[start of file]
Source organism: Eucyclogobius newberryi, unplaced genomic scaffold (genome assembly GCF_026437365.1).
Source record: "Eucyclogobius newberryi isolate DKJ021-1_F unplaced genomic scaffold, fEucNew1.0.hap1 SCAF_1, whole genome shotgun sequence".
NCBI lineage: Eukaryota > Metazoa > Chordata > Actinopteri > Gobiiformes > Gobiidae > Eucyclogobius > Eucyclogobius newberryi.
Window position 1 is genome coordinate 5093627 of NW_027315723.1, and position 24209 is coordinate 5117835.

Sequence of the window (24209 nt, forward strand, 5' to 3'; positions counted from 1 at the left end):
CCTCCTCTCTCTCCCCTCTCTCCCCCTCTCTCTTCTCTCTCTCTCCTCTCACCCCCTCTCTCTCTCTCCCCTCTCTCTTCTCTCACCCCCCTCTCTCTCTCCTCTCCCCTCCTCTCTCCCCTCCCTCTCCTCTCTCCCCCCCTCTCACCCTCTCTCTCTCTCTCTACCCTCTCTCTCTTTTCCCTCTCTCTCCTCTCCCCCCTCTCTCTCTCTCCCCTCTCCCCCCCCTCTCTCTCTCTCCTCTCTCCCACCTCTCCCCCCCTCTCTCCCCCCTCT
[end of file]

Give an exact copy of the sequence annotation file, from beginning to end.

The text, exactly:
Source organism: Eucyclogobius newberryi, unplaced genomic scaffold (genome assembly GCF_026437365.1).
Source record: "Eucyclogobius newberryi isolate DKJ021-1_F unplaced genomic scaffold, fEucNew1.0.hap1 SCAF_1, whole genome shotgun sequence".
NCBI lineage: Eukaryota > Metazoa > Chordata > Actinopteri > Gobiiformes > Gobiidae > Eucyclogobius > Eucyclogobius newberryi.
Window position 1 is genome coordinate 5093627 of NW_027315723.1, and position 24209 is coordinate 5117835.

Sequence of the window (24209 nt, forward strand, 5' to 3'; positions counted from 1 at the left end):
CCTCCTCTCTCTCCCCTCTCTCCCCCTCTCTCTTCTCTCTCTCTCCTCTCACCCCCTCTCTCTCTCTCCCCTCTCTCTTCTCTCACCCCCCTCTCTCTCTCCTCTCCCCTCCTCTCTCCCCTCCCTCTCCTCTCTCCCCCCCTCTCACCCTCTCTCTCTCTCTCTACCCTCTCTCTCTTTTCCCTCTCTCTCCTCTCCCCCCTCTCTCTCTCTCCCCTCTCCCCCCCCTCTCTCTCTCTCCTCTCTCCCACCTCTCCCCCCCTCTCTCCCCCCTCT